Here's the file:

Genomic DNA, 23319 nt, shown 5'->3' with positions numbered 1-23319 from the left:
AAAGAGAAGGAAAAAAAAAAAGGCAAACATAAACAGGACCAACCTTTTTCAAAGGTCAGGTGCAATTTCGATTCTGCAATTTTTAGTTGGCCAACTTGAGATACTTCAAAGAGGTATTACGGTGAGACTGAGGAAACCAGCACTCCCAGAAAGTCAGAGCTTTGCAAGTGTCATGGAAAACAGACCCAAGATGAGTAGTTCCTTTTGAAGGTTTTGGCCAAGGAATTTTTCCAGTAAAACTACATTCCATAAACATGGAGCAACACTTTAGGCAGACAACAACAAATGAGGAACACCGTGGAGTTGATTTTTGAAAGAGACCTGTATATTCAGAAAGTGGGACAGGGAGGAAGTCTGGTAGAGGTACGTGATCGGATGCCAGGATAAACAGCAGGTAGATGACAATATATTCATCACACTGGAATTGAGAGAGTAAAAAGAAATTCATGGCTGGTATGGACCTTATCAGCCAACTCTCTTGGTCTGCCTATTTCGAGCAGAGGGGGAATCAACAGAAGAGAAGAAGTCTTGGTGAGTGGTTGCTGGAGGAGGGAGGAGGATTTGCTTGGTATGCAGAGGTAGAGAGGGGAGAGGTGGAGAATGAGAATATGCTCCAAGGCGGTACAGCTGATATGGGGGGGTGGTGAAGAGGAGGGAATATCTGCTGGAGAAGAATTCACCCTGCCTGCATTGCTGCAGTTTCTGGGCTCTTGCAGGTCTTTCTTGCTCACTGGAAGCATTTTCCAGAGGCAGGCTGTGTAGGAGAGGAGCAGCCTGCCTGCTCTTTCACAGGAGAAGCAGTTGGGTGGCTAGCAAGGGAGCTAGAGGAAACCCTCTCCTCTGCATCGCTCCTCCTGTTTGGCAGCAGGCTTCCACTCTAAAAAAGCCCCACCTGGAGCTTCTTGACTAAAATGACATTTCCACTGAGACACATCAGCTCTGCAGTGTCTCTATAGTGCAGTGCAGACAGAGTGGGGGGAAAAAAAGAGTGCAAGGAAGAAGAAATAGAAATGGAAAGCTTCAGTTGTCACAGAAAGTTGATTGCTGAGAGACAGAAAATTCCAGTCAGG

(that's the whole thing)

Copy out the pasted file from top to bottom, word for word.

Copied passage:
Genomic DNA, 23319 nt, shown 5'->3' with positions numbered 1-23319 from the left:
AAAGAGAAGGAAAAAAAAAAAGGCAAACATAAACAGGACCAACCTTTTTCAAAGGTCAGGTGCAATTTCGATTCTGCAATTTTTAGTTGGCCAACTTGAGATACTTCAAAGAGGTATTACGGTGAGACTGAGGAAACCAGCACTCCCAGAAAGTCAGAGCTTTGCAAGTGTCATGGAAAACAGACCCAAGATGAGTAGTTCCTTTTGAAGGTTTTGGCCAAGGAATTTTTCCAGTAAAACTACATTCCATAAACATGGAGCAACACTTTAGGCAGACAACAACAAATGAGGAACACCGTGGAGTTGATTTTTGAAAGAGACCTGTATATTCAGAAAGTGGGACAGGGAGGAAGTCTGGTAGAGGTACGTGATCGGATGCCAGGATAAACAGCAGGTAGATGACAATATATTCATCACACTGGAATTGAGAGAGTAAAAAGAAATTCATGGCTGGTATGGACCTTATCAGCCAACTCTCTTGGTCTGCCTATTTCGAGCAGAGGGGGAATCAACAGAAGAGAAGAAGTCTTGGTGAGTGGTTGCTGGAGGAGGGAGGAGGATTTGCTTGGTATGCAGAGGTAGAGAGGGGAGAGGTGGAGAATGAGAATATGCTCCAAGGCGGTACAGCTGATATGGGGGGGTGGTGAAGAGGAGGGAATATCTGCTGGAGAAGAATTCACCCTGCCTGCATTGCTGCAGTTTCTGGGCTCTTGCAGGTCTTTCTTGCTCACTGGAAGCATTTTCCAGAGGCAGGCTGTGTAGGAGAGGAGCAGCCTGCCTGCTCTTTCACAGGAGAAGCAGTTGGGTGGCTAGCAAGGGAGCTAGAGGAAACCCTCTCCTCTGCATCGCTCCTCCTGTTTGGCAGCAGGCTTCCACTCTAAAAAAGCCCCACCTGGAGCTTCTTGACTAAAATGACATTTCCACTGAGACACATCAGCTCTGCAGTGTCTCTATAGTGCAGTGCAGACAGAGTGGGGGGAAAAAAAGAGTGCAAGGAAGAAGAAATAGAAATGGAAAGCTTCAGTTGTCACAGAAAGTTGATTGCTGAGAGACAGAAAATTCCAGTCAGG